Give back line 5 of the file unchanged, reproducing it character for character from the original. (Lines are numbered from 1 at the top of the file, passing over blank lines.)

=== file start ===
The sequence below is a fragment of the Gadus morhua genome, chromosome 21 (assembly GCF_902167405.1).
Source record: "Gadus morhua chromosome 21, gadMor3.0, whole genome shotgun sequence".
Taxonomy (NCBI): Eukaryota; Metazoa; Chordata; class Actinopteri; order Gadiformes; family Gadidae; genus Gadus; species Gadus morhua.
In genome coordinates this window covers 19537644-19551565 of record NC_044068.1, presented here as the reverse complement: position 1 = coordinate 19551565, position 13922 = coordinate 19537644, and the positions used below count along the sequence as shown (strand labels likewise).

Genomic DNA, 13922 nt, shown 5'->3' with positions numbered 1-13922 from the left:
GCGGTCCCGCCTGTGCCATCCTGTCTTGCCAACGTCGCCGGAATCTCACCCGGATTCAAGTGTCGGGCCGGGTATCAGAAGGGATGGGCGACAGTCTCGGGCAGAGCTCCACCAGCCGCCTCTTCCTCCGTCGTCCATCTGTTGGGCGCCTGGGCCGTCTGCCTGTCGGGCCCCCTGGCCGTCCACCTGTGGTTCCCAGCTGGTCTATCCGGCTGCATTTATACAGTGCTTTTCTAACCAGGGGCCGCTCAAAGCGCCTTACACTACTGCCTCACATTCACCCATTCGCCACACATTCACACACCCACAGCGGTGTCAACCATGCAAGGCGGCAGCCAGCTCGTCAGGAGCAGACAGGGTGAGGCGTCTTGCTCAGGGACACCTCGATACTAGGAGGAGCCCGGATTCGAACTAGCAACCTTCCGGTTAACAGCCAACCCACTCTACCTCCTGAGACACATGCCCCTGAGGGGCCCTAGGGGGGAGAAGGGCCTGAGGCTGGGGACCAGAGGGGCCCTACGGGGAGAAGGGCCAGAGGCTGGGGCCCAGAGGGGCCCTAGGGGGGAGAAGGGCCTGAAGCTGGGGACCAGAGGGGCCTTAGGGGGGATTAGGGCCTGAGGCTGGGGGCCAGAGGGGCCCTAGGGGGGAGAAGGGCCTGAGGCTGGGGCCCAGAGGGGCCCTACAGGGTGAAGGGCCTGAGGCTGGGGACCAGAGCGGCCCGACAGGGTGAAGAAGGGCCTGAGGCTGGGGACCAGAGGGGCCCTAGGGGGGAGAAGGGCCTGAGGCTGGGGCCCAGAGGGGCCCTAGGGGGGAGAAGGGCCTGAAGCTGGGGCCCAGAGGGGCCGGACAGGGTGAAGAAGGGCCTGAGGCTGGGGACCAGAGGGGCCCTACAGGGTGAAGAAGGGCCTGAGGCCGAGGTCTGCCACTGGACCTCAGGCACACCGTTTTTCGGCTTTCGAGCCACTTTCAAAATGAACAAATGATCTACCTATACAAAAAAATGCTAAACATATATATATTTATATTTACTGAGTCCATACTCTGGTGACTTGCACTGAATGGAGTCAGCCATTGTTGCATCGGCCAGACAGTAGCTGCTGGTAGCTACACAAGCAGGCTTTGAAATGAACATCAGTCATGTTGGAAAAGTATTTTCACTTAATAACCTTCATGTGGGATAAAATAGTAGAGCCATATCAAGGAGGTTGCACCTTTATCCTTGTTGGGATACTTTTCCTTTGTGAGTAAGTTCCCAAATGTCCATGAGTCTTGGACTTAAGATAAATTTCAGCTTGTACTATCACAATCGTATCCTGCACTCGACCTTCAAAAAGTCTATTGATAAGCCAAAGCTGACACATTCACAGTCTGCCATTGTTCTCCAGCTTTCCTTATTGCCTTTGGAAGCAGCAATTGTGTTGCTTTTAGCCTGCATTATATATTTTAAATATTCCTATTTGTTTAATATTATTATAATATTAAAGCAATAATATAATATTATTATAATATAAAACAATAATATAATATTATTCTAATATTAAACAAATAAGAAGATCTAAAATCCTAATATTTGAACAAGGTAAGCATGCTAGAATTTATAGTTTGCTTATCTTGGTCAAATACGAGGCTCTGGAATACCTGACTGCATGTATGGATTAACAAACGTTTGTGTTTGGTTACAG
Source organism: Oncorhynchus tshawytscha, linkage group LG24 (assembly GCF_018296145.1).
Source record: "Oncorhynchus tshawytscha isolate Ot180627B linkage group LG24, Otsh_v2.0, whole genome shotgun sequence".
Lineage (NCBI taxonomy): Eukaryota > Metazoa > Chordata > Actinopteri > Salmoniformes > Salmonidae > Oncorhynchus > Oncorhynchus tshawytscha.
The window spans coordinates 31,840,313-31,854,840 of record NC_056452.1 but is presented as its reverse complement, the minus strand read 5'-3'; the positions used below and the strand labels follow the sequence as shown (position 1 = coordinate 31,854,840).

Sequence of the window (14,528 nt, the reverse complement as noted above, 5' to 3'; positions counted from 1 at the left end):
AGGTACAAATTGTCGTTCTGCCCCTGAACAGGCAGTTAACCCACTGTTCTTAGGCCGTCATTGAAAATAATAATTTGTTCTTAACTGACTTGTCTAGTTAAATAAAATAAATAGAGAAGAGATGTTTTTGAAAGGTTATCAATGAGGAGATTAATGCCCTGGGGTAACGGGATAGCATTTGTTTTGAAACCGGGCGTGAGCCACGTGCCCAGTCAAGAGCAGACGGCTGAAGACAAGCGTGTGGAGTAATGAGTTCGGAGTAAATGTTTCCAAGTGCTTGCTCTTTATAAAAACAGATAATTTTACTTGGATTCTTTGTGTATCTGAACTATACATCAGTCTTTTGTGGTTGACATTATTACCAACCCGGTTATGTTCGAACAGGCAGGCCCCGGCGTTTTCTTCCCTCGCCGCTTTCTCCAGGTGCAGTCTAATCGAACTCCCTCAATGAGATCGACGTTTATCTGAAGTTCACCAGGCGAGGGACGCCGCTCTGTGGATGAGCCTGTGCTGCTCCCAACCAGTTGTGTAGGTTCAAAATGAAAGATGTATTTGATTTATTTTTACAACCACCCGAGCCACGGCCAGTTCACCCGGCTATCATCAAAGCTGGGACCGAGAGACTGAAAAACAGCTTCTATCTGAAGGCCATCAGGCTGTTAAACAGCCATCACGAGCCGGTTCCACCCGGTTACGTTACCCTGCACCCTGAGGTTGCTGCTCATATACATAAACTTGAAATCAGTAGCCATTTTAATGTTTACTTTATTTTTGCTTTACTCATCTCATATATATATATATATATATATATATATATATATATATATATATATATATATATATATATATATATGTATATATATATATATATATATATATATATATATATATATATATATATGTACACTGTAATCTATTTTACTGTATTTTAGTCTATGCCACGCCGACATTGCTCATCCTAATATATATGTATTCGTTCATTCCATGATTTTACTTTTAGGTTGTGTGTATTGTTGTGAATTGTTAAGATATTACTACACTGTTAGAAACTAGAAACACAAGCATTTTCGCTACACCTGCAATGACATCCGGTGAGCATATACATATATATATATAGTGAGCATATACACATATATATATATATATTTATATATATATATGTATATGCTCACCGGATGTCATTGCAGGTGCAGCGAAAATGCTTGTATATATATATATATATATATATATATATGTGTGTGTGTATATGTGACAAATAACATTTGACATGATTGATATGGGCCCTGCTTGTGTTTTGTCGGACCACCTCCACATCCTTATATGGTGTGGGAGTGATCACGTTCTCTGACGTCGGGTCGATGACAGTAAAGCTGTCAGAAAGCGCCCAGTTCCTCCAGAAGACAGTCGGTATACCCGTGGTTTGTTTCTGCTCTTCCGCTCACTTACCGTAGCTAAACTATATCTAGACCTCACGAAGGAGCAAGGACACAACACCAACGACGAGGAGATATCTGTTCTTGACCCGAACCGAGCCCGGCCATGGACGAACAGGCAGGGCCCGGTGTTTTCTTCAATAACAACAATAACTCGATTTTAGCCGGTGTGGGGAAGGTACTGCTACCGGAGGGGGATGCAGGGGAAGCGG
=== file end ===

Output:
Genomic DNA, 13922 nt, shown 5'->3' with positions numbered 1-13922 from the left: